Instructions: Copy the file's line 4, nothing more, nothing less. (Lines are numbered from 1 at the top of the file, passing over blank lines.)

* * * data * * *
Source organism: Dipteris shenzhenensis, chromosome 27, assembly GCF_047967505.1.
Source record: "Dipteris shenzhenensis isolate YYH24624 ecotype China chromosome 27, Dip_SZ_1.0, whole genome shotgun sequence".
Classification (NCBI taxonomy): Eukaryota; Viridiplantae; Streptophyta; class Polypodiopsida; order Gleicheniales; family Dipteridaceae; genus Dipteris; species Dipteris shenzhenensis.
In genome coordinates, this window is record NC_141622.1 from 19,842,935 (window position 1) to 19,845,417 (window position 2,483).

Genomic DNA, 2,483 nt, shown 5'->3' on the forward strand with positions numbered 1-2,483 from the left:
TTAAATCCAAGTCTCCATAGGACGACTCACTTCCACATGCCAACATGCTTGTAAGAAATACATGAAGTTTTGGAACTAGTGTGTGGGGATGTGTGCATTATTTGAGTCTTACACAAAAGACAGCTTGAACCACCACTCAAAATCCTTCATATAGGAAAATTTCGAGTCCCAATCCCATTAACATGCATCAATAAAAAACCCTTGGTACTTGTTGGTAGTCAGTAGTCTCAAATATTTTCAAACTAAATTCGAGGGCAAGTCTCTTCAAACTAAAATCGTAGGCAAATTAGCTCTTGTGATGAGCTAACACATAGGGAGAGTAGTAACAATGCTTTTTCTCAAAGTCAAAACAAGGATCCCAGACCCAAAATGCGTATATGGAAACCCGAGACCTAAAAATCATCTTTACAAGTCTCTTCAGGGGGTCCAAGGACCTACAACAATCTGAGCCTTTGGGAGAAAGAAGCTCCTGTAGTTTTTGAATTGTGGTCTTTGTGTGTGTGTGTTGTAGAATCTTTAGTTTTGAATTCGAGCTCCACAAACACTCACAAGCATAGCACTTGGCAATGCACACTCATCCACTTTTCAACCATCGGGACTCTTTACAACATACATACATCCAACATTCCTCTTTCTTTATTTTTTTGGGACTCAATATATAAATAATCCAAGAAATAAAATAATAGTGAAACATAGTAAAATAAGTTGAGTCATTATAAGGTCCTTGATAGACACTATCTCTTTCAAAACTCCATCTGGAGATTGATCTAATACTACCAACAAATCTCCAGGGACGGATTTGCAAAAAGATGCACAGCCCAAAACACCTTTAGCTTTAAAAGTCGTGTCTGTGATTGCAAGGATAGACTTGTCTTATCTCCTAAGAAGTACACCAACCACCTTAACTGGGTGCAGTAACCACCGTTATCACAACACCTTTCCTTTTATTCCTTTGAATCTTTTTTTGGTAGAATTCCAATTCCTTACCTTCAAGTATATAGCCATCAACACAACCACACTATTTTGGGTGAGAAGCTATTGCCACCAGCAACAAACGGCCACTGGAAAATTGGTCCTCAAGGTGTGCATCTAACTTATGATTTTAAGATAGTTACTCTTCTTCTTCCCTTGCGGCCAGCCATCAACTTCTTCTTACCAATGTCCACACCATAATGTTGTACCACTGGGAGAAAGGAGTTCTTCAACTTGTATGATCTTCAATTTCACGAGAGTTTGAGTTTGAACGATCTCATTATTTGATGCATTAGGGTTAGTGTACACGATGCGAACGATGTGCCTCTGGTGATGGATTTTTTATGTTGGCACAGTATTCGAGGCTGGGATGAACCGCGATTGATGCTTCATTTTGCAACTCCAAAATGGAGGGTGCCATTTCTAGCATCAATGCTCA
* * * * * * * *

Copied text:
In genome coordinates, this window is record NC_141622.1 from 19,842,935 (window position 1) to 19,845,417 (window position 2,483).